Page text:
This year, Mother Nature has conspired against the Coffee Creek Wastewater Treatment Plant (WWTP) in Edmond, Okla. During the first 6 months of the year, the service area exceeded its normal annual rainfall total of 35 in. (889 mm), and the first half of July brought another 6.5 in. (165 mm).
The plant, which uses a continuous flow activated sludge treatment model, averages 7 mgd (26,500 m3/d) — serving about 75,000 people — under normal conditions; however, the average flow for May was 8.1 mgd (30,700 m3/d). June averaged 9 mgd (34,000 m3/d). The plant’s highest single-day flow, 12.7 mgd (48,000 m3/d), was recorded five times in June.
The plant’s main limiting factor for flow is the sludge blanket depth in the two secondary clarifiers, which are 15-ft (4.6-m) deep. When the sludge blankets reach 12 ft (3.7 m), the flow must be reduced to sustain the blanket and ensure that the solids do not wash out of the clarifiers.
To prevent washouts this year, staff members used the plant’s wet weather operations procedures to stay in compliance. Operators can control the flows to the plant by shutting off pumps at the two main lift stations. The lift stations have large stormwater holding ponds to hold the excess flow. A few times this year, it has taken a week or more to process through the plant the water temporarily stored in the holding ponds.
Flows entering the plant pass through a mechanical bar screen and fine screening on their way to one of three treatment trains. The first train, called Phase 1, was the original treatment train for the plant when it opened in 1972. It is a two-stage nitrification system composed of two primary aeration basins, each followed by a clarifier and two secondary aeration basins, each also followed by a clarifier. Phases 2 and 3, which were added in 1987 and 1994, respectively, are identical an each include two oxidation
During extended periods of extremely high flows this year, the staff of the Coffee Creek Wastewater Treatment Plant (Edmond, Okla.) maintained effective treatment and protected the activated sludge system from washouts. Pictured are (left to right) Tony Henderson, operations and maintenance; Bryan Mitchell, operations and maintenance; Brian Green, laboratory technician; Gary Langley, mechanic; and Kris Neifing, chief plant operator. (Photo by James Montgomery, instrumentation and controls technician.)
ditches and two clarifiers.
Effluent from all of the phases is polished. The effluent passes through one of eight sand–anthracite filters. The filtered water is disinfected with chlorine gas and dechlorinated with sulfur dioxide gas. Per Oklahoma Pollutant Discharge Elimination System permit requirements, the plant only chlorinates and dechlorinates from May through September, as these are the months when recreational use of the receiving stream — Coffee Creek — is most likely.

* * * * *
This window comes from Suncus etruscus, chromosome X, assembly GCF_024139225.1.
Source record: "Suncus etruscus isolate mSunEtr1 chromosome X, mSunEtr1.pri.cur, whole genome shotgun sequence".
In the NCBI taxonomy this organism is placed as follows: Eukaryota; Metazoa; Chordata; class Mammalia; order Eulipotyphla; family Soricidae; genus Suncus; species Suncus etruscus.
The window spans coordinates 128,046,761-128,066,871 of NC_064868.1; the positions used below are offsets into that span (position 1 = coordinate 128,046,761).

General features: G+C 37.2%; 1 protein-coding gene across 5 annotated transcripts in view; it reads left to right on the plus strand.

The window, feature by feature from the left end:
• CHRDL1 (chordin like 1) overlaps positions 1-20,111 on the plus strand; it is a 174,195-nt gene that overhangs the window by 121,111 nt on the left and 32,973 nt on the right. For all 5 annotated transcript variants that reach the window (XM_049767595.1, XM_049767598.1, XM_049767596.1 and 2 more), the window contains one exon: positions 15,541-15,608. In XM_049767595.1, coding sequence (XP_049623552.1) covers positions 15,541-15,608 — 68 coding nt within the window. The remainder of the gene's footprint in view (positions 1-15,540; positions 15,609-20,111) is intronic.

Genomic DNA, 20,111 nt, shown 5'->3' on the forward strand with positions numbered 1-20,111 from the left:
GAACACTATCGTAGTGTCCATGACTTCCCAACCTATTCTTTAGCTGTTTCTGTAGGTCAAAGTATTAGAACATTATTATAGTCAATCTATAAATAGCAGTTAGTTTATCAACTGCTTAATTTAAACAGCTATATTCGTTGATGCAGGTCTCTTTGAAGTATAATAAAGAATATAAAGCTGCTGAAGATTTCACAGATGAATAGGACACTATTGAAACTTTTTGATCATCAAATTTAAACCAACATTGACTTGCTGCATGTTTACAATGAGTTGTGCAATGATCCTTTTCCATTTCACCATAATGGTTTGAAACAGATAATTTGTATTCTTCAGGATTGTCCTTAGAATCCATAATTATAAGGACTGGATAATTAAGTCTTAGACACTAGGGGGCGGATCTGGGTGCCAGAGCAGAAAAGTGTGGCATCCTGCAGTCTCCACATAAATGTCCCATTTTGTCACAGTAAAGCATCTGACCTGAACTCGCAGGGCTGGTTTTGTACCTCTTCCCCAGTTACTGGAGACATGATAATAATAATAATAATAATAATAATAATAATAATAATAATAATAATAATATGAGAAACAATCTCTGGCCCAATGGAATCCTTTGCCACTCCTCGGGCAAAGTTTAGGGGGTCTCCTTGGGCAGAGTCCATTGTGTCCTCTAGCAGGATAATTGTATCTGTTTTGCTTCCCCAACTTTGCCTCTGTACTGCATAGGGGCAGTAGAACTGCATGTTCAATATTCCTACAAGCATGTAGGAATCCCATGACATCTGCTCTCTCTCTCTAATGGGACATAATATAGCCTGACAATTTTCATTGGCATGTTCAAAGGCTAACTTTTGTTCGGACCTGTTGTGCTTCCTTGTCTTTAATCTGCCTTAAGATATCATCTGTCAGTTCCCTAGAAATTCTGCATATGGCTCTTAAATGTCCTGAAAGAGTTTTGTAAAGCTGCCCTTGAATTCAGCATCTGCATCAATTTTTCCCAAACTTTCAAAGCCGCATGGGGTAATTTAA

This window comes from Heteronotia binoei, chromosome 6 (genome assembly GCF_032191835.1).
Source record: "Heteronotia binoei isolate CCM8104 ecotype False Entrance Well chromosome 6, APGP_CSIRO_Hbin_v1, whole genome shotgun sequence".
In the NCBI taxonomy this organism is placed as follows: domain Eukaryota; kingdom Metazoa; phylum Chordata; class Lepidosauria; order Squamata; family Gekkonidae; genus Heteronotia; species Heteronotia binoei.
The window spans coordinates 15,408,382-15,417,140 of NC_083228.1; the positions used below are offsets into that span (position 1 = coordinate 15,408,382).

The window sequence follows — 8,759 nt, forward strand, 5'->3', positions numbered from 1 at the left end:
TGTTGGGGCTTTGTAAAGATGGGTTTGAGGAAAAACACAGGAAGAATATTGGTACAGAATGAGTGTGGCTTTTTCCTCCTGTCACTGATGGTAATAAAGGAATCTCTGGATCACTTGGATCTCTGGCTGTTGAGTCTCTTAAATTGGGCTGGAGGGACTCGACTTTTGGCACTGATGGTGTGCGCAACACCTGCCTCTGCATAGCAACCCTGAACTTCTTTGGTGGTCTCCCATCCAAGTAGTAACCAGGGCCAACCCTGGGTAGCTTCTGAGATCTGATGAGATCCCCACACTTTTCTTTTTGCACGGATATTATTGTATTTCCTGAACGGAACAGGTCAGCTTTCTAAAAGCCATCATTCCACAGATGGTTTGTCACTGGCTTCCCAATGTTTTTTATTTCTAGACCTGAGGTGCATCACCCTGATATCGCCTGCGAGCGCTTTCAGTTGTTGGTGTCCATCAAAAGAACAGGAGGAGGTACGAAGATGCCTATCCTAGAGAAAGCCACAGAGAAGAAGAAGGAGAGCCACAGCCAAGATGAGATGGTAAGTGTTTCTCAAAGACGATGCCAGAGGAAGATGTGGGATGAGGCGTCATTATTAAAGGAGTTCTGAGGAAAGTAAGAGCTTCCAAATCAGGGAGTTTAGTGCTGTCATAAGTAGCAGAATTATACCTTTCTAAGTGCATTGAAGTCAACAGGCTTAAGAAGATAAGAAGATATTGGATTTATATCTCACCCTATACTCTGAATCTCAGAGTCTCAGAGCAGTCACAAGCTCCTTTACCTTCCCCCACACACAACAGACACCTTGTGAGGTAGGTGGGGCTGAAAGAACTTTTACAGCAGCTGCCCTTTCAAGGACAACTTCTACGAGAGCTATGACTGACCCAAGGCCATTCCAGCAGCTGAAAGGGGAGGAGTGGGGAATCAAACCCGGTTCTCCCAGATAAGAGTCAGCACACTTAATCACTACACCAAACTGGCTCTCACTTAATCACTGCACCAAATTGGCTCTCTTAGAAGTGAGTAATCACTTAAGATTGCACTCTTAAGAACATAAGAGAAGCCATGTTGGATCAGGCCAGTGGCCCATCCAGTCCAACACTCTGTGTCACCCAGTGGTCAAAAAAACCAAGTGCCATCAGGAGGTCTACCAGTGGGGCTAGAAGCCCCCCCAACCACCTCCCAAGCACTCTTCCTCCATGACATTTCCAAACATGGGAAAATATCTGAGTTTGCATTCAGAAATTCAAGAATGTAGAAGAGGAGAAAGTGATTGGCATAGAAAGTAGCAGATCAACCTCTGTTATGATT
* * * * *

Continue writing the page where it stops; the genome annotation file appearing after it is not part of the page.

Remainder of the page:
Biosolids wasted from the wastewater treatment process are treated in three facultative lagoons. After the sludge has spent an average of 1 to 2 years in a lagoon, it is tested for compliance with regulatory requirements, and then land-applied via injection 6 to 10 in. (150 to 250 mm) underground to local farmland to fertilize crops, such as hay for stock feed.
The staff strives to be fiscally conservative while attuned to the necessity of maintaining the plant’s facility and wastewater infrastructures. The City of Edmond routinely invests the money necessary to keep the plant and lift stations in good working order and sized properly to efficiently handle community needs for growth and business.
The Coffee Creek Wastewater Treatment Plant (Edmond, Okla.)uses one set of primary and secondary aeration basins and two sets of oxidation ditches, like those pictured above, to treat the 7 million gal (26,500 m3) of wastewater that its 75,000 customers generate on an average day. (Photo by Kris Neifing, chief plant operator.) To that end, in 2005 and 2006, EMA Inc. (St. Paul, Minn.), a technology and process consulting company, conducted a competitiveness assessment for the Coffee Creek plant and utility line maintenance functions. The difference between the plant’s current practices and industry standards for best practices in publicly operated and privatized facilities was less than 2%. The company noted
this was the lowest gap they had measured in more than 400 assessments to date.
Coffee Creek is equally serious about protecting its staff through safety training. Staff members receive safety training on all topics required by the U.S. Occupational Health and Safety Administration, such as bloodborne pathogens, sight and hearing protection, confined-space permitting and entry, lockout–tagout procedures, personal protective equipment, respiratory protection, and process safety management.
Employees also receive and are required to use uniforms, safety boots, safety glasses, and any other personal protective equipment deemed necessary. The plant’s diligence has paid off: Coffee Creek has not had a recordable incident or lost-time injury in more than 10 years.